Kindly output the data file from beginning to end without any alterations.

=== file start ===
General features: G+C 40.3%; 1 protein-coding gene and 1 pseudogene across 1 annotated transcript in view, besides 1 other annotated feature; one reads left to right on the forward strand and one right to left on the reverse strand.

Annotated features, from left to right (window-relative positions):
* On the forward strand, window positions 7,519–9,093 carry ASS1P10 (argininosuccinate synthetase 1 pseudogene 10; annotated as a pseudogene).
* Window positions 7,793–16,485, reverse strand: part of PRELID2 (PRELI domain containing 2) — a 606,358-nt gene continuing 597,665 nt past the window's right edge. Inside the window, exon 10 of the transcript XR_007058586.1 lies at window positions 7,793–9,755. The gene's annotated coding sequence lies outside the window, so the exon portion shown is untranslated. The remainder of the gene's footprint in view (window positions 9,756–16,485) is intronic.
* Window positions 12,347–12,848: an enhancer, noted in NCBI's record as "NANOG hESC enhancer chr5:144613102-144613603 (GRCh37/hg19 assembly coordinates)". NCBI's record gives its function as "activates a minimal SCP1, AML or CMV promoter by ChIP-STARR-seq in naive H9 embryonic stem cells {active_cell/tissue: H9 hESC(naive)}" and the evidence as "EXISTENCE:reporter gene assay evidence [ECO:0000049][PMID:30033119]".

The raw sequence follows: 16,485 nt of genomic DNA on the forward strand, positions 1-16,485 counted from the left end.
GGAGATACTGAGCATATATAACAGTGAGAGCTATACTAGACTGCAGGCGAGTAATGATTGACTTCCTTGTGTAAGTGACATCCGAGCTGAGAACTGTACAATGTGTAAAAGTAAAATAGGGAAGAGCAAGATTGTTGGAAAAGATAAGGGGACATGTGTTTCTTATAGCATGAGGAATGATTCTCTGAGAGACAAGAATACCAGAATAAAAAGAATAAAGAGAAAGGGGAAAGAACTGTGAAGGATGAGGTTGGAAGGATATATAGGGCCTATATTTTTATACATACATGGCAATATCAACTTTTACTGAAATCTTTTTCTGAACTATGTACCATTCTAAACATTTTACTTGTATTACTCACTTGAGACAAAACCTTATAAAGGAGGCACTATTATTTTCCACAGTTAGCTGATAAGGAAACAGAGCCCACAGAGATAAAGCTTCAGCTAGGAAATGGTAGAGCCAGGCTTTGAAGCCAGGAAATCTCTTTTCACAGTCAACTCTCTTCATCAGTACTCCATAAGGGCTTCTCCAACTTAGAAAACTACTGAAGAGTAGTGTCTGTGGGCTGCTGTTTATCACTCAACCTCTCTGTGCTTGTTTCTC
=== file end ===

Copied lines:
General features: G+C 40.3%; 1 protein-coding gene and 1 pseudogene across 1 annotated transcript in view, besides 1 other annotated feature; one reads left to right on the forward strand and one right to left on the reverse strand.

Annotated features, from left to right (window-relative positions):
* On the forward strand, window positions 7,519–9,093 carry ASS1P10 (argininosuccinate synthetase 1 pseudogene 10; annotated as a pseudogene).
* Window positions 7,793–16,485, reverse strand: part of PRELID2 (PRELI domain containing 2) — a 606,358-nt gene continuing 597,665 nt past the window's right edge. Inside the window, exon 10 of the transcript XR_007058586.1 lies at window positions 7,793–9,755. The gene's annotated coding sequence lies outside the window, so the exon portion shown is untranslated. The remainder of the gene's footprint in view (window positions 9,756–16,485) is intronic.
* Window positions 12,347–12,848: an enhancer, noted in NCBI's record as "NANOG hESC enhancer chr5:144613102-144613603 (GRCh37/hg19 assembly coordinates)". NCBI's record gives its function as "activates a minimal SCP1, AML or CMV promoter by ChIP-STARR-seq in naive H9 embryonic stem cells {active_cell/tissue: H9 hESC(naive)}" and the evidence as "EXISTENCE:reporter gene assay evidence [ECO:0000049][PMID:30033119]".

The raw sequence follows: 16,485 nt of genomic DNA on the forward strand, positions 1-16,485 counted from the left end.
GGAGATACTGAGCATATATAACAGTGAGAGCTATACTAGACTGCAGGCGAGTAATGATTGACTTCCTTGTGTAAGTGACATCCGAGCTGAGAACTGTACAATGTGTAAAAGTAAAATAGGGAAGAGCAAGATTGTTGGAAAAGATAAGGGGACATGTGTTTCTTATAGCATGAGGAATGATTCTCTGAGAGACAAGAATACCAGAATAAAAAGAATAAAGAGAAAGGGGAAAGAACTGTGAAGGATGAGGTTGGAAGGATATATAGGGCCTATATTTTTATACATACATGGCAATATCAACTTTTACTGAAATCTTTTTCTGAACTATGTACCATTCTAAACATTTTACTTGTATTACTCACTTGAGACAAAACCTTATAAAGGAGGCACTATTATTTTCCACAGTTAGCTGATAAGGAAACAGAGCCCACAGAGATAAAGCTTCAGCTAGGAAATGGTAGAGCCAGGCTTTGAAGCCAGGAAATCTCTTTTCACAGTCAACTCTCTTCATCAGTACTCCATAAGGGCTTCTCCAACTTAGAAAACTACTGAAGAGTAGTGTCTGTGGGCTGCTGTTTATCACTCAACCTCTCTGTGCTTGTTTCTC